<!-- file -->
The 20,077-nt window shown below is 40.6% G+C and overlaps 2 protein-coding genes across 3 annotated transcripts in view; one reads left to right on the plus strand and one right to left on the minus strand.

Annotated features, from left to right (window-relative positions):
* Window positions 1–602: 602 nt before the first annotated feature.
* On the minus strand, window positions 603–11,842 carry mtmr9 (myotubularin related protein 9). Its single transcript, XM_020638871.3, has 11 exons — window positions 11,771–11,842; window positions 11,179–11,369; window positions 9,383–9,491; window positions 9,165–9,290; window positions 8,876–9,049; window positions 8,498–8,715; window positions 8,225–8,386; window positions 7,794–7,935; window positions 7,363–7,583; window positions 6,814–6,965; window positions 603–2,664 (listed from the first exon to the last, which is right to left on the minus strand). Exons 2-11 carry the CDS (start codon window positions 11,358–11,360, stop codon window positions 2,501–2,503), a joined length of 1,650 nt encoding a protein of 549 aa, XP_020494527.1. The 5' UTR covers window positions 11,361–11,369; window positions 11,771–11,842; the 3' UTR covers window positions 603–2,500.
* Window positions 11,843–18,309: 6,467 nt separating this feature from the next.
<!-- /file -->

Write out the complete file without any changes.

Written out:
The 20,077-nt window shown below is 40.6% G+C and overlaps 2 protein-coding genes across 3 annotated transcripts in view; one reads left to right on the plus strand and one right to left on the minus strand.

Annotated features, from left to right (window-relative positions):
* Window positions 1–602: 602 nt before the first annotated feature.
* On the minus strand, window positions 603–11,842 carry mtmr9 (myotubularin related protein 9). Its single transcript, XM_020638871.3, has 11 exons — window positions 11,771–11,842; window positions 11,179–11,369; window positions 9,383–9,491; window positions 9,165–9,290; window positions 8,876–9,049; window positions 8,498–8,715; window positions 8,225–8,386; window positions 7,794–7,935; window positions 7,363–7,583; window positions 6,814–6,965; window positions 603–2,664 (listed from the first exon to the last, which is right to left on the minus strand). Exons 2-11 carry the CDS (start codon window positions 11,358–11,360, stop codon window positions 2,501–2,503), a joined length of 1,650 nt encoding a protein of 549 aa, XP_020494527.1. The 5' UTR covers window positions 11,361–11,369; window positions 11,771–11,842; the 3' UTR covers window positions 603–2,500.
* Window positions 11,843–18,309: 6,467 nt separating this feature from the next.